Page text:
Although researchers know a great deal about the biophysical
basis of hearing, not much is known about the molecules which
are required for mechanotransduction in vertebrate sensory
hair cells. In Christiane Nsslein-Volhard's laboratory at
the Max Planck Institute of Developmental Biology in
Tbingen/Germany, a new study on zebrafish mutants with
problems in balance has lead to the identification of eight
genes which are required for inner ear and lateral line
function. Five of these genes appear to have a specific role
within sensory hair cells since they are required for the
production of extracellular potential generation, a measure
of hair cell function.
The results of the study can be found in the February issue of Neuron (Nicolson et al. 1998). A strong point of the work is the analysis of the zebrafish mutants at different levels of neurobiology, from behavior and anatomy to physiology. This was achieved by fruitful collaboration between scientists at the Max Planck Institute of Developmental Biology and the Ear, Nose, and Throat Clinic in Tbingen, Germany.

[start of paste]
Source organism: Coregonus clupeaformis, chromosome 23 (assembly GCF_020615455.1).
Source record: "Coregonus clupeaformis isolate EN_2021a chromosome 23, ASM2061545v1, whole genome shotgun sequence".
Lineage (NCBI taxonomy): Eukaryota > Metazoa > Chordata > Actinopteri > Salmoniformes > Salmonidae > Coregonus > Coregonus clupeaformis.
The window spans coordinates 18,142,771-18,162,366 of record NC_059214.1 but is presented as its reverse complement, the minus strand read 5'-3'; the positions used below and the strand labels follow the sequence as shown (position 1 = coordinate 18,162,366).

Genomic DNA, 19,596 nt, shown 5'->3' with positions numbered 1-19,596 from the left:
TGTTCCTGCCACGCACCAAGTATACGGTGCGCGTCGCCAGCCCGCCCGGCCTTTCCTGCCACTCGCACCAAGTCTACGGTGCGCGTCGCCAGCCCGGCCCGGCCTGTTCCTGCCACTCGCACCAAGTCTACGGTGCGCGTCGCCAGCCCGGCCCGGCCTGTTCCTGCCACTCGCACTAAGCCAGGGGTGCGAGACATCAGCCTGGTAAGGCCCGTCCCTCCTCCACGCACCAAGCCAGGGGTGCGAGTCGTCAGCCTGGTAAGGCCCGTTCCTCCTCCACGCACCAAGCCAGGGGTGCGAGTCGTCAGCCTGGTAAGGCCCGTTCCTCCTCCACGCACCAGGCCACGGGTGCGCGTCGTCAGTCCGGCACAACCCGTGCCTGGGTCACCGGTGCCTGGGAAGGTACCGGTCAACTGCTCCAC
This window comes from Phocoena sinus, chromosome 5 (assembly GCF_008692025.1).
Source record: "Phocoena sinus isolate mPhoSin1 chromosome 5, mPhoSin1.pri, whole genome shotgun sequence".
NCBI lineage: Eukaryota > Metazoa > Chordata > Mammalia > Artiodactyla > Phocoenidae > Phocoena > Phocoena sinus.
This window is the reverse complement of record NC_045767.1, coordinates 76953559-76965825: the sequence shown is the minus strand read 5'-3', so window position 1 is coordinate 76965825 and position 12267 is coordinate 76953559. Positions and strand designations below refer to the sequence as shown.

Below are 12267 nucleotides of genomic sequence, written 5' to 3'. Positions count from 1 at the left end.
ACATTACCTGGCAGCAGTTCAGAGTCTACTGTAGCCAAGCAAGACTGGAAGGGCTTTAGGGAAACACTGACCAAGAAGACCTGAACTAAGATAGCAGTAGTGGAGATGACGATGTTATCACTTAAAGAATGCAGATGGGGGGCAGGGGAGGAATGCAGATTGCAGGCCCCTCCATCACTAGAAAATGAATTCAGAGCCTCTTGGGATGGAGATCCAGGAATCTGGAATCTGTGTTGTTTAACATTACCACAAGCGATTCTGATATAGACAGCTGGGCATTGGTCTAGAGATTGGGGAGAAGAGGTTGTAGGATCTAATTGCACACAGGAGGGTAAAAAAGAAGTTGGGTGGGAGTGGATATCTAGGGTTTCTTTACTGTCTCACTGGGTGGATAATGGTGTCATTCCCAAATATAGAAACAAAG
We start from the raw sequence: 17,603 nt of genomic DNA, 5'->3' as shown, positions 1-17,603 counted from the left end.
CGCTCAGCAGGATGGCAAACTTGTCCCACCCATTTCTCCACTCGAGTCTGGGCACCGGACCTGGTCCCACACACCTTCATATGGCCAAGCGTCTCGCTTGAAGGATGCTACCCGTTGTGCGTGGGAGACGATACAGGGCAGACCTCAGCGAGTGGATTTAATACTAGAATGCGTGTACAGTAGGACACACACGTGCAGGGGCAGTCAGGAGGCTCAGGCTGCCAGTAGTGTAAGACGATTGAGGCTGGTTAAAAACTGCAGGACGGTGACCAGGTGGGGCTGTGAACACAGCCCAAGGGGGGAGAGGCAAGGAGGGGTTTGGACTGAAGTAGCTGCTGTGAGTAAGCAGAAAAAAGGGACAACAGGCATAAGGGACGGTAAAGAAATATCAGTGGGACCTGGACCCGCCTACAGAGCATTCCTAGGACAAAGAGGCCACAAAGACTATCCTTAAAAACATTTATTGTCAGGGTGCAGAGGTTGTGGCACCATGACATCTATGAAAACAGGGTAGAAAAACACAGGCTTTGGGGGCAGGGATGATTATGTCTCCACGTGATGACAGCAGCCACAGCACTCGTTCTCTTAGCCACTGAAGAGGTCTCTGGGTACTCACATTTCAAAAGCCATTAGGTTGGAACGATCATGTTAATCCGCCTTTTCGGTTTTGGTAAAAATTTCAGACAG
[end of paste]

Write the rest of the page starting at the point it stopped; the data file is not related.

The zebrafish vestibular/auditory mutants are similar to mice shaker/waltzer type mutants in that they also make circular motions and have problems with maintaining balance. Behavioral tests suggest that some of these zebrafish mutants do not sense gravity, i.e. they swim as if they are in a weightless environment. A major advantage of using zebrafish to study the inner ear is the transparency of the larval organ which allows researchers to directly view sensory hair cells in live fish. In addition, the transparent larvae are suitable for imaging of neuronal activity within the brain and peripheral nervous system.
Localization of the defects to the sensory hair cells or primary neurons in the mutants was achieved by a non
Contact: Teresa Nicolson